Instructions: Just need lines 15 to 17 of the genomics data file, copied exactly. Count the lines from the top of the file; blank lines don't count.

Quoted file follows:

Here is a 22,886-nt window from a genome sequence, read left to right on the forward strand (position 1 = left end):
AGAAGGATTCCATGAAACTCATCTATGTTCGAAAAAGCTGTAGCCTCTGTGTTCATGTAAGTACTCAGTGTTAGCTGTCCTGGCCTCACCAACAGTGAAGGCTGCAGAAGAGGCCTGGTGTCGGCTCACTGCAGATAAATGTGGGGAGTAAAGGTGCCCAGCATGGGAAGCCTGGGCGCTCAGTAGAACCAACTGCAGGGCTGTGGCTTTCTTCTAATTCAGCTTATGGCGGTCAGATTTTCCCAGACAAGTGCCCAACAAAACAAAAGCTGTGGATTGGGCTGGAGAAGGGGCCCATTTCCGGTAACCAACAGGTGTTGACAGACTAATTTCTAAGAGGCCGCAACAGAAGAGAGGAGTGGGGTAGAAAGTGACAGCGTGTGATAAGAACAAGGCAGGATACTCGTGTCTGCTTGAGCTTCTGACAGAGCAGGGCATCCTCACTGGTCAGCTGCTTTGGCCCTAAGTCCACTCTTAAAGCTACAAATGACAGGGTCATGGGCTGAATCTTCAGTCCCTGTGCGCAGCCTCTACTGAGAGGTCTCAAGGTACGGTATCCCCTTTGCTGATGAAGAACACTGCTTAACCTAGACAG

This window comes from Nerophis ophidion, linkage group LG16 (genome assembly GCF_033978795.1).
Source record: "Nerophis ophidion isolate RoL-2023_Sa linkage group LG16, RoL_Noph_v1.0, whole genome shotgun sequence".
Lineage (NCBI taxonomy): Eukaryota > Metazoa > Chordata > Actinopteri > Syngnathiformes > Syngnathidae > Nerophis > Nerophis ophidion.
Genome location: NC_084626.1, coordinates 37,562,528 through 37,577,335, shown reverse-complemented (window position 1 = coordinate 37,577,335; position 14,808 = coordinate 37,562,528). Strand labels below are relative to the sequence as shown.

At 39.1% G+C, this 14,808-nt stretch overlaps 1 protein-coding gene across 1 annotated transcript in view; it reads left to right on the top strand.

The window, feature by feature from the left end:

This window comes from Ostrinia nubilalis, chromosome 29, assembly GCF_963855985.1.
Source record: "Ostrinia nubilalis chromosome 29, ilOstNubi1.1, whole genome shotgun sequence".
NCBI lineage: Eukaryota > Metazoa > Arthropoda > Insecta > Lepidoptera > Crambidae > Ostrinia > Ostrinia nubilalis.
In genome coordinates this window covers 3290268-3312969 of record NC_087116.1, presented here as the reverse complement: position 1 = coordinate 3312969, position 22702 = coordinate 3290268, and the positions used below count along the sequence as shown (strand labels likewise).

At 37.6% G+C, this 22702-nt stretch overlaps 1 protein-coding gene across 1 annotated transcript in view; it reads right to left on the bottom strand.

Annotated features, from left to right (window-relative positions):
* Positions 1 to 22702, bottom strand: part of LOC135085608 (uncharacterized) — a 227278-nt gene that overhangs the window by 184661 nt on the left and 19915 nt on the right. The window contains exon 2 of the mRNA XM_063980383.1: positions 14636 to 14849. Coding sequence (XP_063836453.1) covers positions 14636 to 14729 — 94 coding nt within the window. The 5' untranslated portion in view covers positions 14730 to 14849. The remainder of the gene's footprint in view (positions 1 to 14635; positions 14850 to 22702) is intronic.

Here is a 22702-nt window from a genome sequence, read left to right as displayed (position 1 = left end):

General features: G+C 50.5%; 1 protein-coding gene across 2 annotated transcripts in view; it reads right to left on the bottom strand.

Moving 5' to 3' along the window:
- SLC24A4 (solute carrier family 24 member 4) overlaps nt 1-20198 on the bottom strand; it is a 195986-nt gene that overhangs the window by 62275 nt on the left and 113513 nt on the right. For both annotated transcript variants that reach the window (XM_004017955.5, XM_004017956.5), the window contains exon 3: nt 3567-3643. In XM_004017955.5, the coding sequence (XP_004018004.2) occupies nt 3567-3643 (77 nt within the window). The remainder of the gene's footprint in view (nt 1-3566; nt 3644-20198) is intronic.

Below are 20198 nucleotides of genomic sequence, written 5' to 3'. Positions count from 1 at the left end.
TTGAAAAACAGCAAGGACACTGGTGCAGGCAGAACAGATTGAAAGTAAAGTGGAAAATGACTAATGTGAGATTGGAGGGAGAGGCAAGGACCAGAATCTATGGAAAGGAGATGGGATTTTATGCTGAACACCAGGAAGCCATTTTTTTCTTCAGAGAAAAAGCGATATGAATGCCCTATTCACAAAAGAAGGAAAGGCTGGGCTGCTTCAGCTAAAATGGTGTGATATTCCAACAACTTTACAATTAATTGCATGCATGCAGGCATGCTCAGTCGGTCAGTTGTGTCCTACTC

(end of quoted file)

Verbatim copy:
* Positions 1 to 22702, bottom strand: part of LOC135085608 (uncharacterized) — a 227278-nt gene that overhangs the window by 184661 nt on the left and 19915 nt on the right. The window contains exon 2 of the mRNA XM_063980383.1: positions 14636 to 14849. Coding sequence (XP_063836453.1) covers positions 14636 to 14729 — 94 coding nt within the window. The 5' untranslated portion in view covers positions 14730 to 14849. The remainder of the gene's footprint in view (positions 1 to 14635; positions 14850 to 22702) is intronic.

Here is a 22702-nt window from a genome sequence, read left to right as displayed (position 1 = left end):

General features: G+C 50.5%; 1 protein-coding gene across 2 annotated transcripts in view; it reads right to left on the bottom strand.